10. [10] 
    Michale wrote:

    Ahhh I see...

    Good reasoning.. :D


  11. [11] 
    Elizabeth Miller wrote:


  12. [12] 
    TheStig wrote:


    Dusting off some of my own spreadsheets from '12...

    I would rate most of your Safe Dem picks as at least 0.95 probability of a Democrat win, with some of the lower hanging fruit (Nevada) closer to 0.9.

    Your Safe Republican picks seem even safer to me, rate them all 0.99 Republican wins, shoot, make that 1.0 for simplicity.

    All of your Democratic Leaning picks strike me as strong leans, 0.75 or better odds of a D win.

    Here's another minor quibble, I would place Georgia and West VA in the safe Republican Column, with near certainty of Republican pick up, give them a 1.0 to be on the safe side.

    My own analysis indicates state voting shifts towards Red or Blue in any given cycle are highly correlated with each other (national trends strongly dominate local trends) so a good predictor of a Democratic electoral college win is to sum electoral votes in descending order of state probability until you reach or exceed 270. The probability of the last state or states putting Blue over the line is the overall predicted probability of Blue winning the Presidency. I don't claim the model is perfect, but it seems pretty reliable.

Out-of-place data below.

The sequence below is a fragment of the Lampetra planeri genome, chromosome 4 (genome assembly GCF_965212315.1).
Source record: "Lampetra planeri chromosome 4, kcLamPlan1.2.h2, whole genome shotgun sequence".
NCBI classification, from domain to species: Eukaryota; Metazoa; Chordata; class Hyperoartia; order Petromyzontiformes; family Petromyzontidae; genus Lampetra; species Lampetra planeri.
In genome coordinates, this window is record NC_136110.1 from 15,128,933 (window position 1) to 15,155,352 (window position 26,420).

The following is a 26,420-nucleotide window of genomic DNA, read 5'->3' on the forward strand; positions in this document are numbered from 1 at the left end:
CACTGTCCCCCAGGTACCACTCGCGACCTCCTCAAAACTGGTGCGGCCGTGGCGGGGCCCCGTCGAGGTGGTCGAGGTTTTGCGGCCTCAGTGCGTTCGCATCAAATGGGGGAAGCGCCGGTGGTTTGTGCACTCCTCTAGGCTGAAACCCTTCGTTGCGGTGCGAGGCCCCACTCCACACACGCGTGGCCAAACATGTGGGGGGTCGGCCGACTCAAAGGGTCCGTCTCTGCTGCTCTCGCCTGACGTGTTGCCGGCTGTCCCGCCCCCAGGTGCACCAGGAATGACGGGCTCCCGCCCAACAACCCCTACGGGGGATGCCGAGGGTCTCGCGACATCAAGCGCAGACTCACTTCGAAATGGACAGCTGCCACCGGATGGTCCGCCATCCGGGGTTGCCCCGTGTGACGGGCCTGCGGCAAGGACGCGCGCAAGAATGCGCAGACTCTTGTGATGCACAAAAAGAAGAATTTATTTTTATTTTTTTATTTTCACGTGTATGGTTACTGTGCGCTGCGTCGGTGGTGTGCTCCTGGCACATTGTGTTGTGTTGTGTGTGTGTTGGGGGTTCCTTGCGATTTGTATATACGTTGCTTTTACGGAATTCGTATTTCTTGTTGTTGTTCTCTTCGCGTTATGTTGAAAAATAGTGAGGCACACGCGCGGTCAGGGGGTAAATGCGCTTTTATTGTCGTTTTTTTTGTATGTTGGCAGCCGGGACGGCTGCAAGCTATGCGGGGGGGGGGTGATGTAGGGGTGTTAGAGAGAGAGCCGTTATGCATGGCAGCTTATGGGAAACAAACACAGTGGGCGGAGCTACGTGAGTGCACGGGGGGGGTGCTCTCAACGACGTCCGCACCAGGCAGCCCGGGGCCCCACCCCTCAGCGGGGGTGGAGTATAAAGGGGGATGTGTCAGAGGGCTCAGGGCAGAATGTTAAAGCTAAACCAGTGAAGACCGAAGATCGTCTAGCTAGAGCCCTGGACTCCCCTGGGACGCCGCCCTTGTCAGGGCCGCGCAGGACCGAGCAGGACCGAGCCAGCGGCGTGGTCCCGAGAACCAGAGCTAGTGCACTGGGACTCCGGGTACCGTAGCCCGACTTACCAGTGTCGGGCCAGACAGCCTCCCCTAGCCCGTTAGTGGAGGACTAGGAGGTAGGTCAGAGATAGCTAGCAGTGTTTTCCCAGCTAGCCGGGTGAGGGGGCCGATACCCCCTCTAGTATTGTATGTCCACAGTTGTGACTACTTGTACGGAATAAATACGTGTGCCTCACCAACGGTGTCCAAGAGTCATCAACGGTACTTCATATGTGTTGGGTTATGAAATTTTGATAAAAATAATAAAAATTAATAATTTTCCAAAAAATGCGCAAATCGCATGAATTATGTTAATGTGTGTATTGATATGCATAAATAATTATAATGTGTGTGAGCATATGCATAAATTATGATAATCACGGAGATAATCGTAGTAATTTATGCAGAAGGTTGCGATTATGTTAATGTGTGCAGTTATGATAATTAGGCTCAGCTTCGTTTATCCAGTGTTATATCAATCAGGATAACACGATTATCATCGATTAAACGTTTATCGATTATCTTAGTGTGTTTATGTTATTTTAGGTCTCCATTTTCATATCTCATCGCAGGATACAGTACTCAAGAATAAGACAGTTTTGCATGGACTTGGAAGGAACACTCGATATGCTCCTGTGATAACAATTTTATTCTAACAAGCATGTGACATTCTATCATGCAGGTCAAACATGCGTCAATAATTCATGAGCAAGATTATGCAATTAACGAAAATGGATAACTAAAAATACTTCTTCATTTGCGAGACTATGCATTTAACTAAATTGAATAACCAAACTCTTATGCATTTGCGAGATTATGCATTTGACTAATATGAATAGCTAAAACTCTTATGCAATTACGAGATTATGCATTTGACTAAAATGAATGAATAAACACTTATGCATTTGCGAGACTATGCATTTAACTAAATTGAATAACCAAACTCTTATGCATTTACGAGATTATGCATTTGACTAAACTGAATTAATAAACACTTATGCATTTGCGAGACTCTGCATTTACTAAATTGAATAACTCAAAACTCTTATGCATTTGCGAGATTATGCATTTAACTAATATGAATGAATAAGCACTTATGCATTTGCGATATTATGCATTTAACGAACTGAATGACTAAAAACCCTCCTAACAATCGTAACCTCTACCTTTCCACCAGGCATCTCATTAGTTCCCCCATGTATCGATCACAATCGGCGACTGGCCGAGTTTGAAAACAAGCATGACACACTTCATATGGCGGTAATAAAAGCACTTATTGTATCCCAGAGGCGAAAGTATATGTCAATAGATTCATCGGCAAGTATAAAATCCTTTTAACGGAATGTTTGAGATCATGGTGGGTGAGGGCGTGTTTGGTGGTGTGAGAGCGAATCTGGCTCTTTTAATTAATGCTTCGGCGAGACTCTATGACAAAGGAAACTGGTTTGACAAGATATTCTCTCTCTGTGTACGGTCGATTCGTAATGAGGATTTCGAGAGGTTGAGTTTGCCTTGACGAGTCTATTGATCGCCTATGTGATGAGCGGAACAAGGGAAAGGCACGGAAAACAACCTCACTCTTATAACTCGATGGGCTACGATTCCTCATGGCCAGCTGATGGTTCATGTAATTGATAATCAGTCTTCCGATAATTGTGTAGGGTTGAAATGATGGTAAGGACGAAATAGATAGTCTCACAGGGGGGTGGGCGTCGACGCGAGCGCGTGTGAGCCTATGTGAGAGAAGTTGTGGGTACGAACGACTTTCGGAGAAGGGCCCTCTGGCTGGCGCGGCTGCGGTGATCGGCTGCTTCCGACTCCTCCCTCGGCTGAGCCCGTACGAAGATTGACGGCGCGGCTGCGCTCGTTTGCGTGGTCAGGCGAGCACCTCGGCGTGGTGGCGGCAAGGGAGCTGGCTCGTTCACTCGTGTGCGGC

So, using my above odds for Blue safe and leaning states (which sum to 272 electoral votes) I'm making A Ridiculously Early Prediction that the Democratic candidate has at least a 75% chance of winning in 2016, based on electoral fundamentals.
    That's the hill the Republican candidate must climb.

    The remaining swing states don't impact the prediction, including traditionally critical Ohio.

    Given these long odds, the most important feature of any Republican nominee ought to be how well he/she tilts a relatively few critical state level races. That's probably much more discipline than the primary/caucus process will allow.

  13. [13] 
    Chris Weigant wrote:

    Michale [5] -

    That's an interesting question. How do second-term midterms relate to the following presidential election?

    My inclination is to say "not much, probably," but this time around it could be more important.

    To take your options (out of order), if the status quo wins and neither house flips, then not much will change politically (that's my guess). Senate will pass stuff, House will pass their own stuff, very few things will make it through conference committee, and we all have exactly the same issues to fight about in 2016.

    If the GOP wins big and takes the Senate, then Congress will pass a whole bunch of stuff (after the GOP totally throws out the filibuster for legislation in the Senate), and Obama will veto most of it. The lines will clearly be drawn for 2016, since the vetoes will be big headlines each time.